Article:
HARRISBURG, Pa. -- Penn State's former president has gone on the legal offensive, filing one lawsuit that alleges the university violated an agreement they made when he stepped down four years ago and a second defamation claim over a university-commissioned report that was blisteringly critical of his handling of the Jerry Sandusky child molestation scandal.
The two lawsuits by Graham Spanier were filed in the county courthouse near State College on Wednesday, about three weeks after a state appeals court dismissed several of the more serious criminal charges over his response to complaints about Sandusky and Spanier's related grand jury testimony.
Spanier accused Penn State of violating a non-disparagement agreement made when he resigned under pressure in November 2011, shortly after Sandusky was first charged. Spanier's lawsuit alleges that he has been unfairly vilified by the report and by statements critical of him by university trustees.
"The false, malicious and disparaging statements regarding Spanier impugn his well-earned reputation as an educator, university administrator, civic leader, advocate for child and family welfare, and national security expert -- and they undermine public confidence in his competence, ethics and abilities in these areas," his lawyers wrote.
Spanier also asserts the university has not lived up to promises to provide him with administrative and computer support, or to pay all of his legal costs. He seeks damages and costs for seven counts of breach of contract.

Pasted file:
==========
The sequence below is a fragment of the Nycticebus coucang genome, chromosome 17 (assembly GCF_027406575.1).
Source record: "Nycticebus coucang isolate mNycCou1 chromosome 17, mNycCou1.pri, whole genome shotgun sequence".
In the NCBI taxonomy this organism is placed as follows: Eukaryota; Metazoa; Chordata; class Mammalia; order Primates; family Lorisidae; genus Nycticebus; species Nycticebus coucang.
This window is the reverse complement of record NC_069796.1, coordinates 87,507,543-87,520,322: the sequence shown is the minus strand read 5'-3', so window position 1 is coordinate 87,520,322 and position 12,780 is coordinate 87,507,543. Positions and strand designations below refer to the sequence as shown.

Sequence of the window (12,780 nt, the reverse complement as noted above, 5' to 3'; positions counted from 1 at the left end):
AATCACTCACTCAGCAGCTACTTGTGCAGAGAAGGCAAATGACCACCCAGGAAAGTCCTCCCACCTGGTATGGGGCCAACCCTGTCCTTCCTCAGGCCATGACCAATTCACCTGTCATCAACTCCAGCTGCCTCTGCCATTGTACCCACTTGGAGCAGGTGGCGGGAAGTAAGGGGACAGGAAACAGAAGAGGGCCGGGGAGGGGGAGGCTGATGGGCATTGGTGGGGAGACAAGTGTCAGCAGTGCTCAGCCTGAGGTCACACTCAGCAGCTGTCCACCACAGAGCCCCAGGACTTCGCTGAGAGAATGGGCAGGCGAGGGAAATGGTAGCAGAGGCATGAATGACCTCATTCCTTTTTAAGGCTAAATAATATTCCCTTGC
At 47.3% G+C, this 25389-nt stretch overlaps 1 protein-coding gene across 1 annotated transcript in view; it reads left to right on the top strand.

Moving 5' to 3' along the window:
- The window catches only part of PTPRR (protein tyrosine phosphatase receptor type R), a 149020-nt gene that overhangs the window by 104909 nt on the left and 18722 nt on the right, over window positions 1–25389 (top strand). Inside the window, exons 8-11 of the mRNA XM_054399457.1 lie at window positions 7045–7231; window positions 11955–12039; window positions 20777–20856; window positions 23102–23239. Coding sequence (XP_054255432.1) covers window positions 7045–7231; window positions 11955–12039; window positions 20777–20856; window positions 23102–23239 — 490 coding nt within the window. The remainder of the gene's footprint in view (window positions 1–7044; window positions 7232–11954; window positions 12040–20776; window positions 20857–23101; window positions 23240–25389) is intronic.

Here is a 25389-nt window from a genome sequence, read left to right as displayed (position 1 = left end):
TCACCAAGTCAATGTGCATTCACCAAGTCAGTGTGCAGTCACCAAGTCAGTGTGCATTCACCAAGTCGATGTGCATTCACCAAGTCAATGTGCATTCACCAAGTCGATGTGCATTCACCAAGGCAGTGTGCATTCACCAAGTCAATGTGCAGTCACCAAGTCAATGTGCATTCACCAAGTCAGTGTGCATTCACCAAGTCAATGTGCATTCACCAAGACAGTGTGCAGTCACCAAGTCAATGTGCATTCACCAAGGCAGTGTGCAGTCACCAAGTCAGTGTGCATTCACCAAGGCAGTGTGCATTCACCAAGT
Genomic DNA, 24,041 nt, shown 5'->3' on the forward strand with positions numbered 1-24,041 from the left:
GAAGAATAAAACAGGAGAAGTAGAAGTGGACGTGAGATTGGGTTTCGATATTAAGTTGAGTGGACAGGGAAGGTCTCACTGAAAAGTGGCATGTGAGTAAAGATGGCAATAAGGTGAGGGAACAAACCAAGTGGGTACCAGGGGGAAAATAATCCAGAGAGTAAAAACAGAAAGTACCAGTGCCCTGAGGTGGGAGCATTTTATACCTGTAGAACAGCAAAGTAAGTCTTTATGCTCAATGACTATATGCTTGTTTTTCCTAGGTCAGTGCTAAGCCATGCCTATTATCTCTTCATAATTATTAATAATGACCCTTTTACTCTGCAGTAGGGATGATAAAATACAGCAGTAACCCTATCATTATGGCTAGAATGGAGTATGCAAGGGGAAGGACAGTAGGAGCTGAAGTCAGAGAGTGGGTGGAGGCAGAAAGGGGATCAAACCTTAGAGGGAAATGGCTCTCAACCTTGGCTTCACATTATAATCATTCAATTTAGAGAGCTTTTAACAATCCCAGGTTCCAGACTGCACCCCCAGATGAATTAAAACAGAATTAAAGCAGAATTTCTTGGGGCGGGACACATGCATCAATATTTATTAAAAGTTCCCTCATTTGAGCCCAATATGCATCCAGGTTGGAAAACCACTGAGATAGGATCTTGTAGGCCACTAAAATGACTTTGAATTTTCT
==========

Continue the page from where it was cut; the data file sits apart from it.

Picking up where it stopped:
Spanier also filed a 112-page complaint against former FBI director Louis Freeh, his law firm and Freeh Group International Solutions over the July 2012 report they produced for Penn State. The report concluded that Spanier, two of his top lieutenants in the Penn State administration and former head football coach Joe Paterno concealed key facts about Sandusky to avoid bad publicity.
"During his tenure as president of Penn State, Dr. Spanier never received any information that Sandusky had abused a child," the lawsuit states. It said Freeh and his team were "determined to transform Dr. Spanier from a preeminent academic administrator to a conspirator who enabled a serial pedophile," ignoring evidence to the contrary.
A Penn State spokesman said the lawsuits are being reviewed and declined comment.
The lawsuit against Freeh said Spanier has spoken with Sandusky at a formal meeting only once, but also encountered him at football games and similar settings. Spanier has never had a personal conversation with Sandusky, his lawyers said.
It also said the Freeh team contacted federal officials to say Spanier was not fit for employment.
He filed four counts of defamation and one of interference with business relations, and is seeking compensatory and punitive damages, costs and fees.
A telephone message left for Freeh at Freeh Group headquarters in Delaware was not immediately returned Thursday.
Spanier was placed on academic leave in 2012 and, although he has not taught since, he remains a tenured Penn State faculty member. His employment agreement gave him a year's sabbatical after leaving the presidency, followed by $600,000 a year until 2017.
Sandusky, the school's longtime defensive football coach, was convicted of 45 counts of child sexual abuse and is serving at least 30 years in state prison. He maintains his innocence and is appealing.
State prosecutors are seeking a review of the appeals court decision that threw out several of the charges against Spanier, retired vice president Gary Schultz and retired athletic director Tim Curley. All three remain charged with failure to report suspected abuse and endangering the welfare of children, and Curley also still faces a perjury count.